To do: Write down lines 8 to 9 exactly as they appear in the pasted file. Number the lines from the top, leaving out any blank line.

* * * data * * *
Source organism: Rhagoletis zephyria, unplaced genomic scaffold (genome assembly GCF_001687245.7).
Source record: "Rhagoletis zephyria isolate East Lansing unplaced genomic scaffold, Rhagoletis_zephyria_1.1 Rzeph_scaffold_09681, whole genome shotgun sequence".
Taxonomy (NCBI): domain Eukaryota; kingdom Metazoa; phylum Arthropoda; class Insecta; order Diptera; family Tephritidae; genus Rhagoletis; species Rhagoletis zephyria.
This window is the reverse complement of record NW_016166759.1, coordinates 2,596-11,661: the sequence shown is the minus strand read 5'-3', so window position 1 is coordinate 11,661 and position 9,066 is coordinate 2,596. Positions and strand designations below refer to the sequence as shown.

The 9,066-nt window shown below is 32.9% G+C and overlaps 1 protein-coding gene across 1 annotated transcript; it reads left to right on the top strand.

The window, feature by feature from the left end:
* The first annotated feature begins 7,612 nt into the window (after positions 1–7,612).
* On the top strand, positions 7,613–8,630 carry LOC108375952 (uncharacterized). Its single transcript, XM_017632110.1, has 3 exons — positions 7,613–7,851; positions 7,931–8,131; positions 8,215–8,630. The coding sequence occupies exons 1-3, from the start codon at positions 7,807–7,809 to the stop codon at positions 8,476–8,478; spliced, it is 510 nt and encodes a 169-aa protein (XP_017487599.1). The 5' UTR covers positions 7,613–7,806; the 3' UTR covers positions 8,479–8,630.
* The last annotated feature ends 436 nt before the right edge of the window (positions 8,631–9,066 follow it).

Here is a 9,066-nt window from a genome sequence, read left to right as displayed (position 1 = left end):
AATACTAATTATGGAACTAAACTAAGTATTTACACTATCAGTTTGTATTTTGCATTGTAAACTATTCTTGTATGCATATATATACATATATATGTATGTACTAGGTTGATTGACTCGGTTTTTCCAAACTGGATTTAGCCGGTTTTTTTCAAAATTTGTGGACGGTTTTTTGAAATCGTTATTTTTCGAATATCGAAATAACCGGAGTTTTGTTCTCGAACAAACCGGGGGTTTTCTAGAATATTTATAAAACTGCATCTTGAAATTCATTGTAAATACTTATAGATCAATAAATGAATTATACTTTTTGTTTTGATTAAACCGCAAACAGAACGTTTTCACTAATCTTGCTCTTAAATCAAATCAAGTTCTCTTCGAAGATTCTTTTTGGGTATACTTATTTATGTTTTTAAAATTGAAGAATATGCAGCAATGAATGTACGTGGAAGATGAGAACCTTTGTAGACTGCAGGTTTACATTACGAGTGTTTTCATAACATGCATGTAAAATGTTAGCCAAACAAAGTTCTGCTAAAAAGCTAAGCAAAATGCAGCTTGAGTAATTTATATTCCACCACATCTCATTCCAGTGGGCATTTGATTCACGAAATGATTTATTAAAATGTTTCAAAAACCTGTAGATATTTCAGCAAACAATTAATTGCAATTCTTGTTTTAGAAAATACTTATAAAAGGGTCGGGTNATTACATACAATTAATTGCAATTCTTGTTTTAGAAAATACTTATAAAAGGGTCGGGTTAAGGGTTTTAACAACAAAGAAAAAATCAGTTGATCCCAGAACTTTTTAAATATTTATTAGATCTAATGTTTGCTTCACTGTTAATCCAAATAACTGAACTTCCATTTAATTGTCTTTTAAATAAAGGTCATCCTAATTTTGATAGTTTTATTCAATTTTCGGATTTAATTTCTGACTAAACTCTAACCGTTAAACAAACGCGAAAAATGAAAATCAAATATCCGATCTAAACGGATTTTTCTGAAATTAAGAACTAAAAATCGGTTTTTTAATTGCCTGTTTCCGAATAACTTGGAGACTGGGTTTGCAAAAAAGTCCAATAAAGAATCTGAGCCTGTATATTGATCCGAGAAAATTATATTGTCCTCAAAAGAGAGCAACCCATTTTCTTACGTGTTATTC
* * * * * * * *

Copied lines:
* On the top strand, positions 7,613–8,630 carry LOC108375952 (uncharacterized). Its single transcript, XM_017632110.1, has 3 exons — positions 7,613–7,851; positions 7,931–8,131; positions 8,215–8,630. The coding sequence occupies exons 1-3, from the start codon at positions 7,807–7,809 to the stop codon at positions 8,476–8,478; spliced, it is 510 nt and encodes a 169-aa protein (XP_017487599.1). The 5' UTR covers positions 7,613–7,806; the 3' UTR covers positions 8,479–8,630.
* The last annotated feature ends 436 nt before the right edge of the window (positions 8,631–9,066 follow it).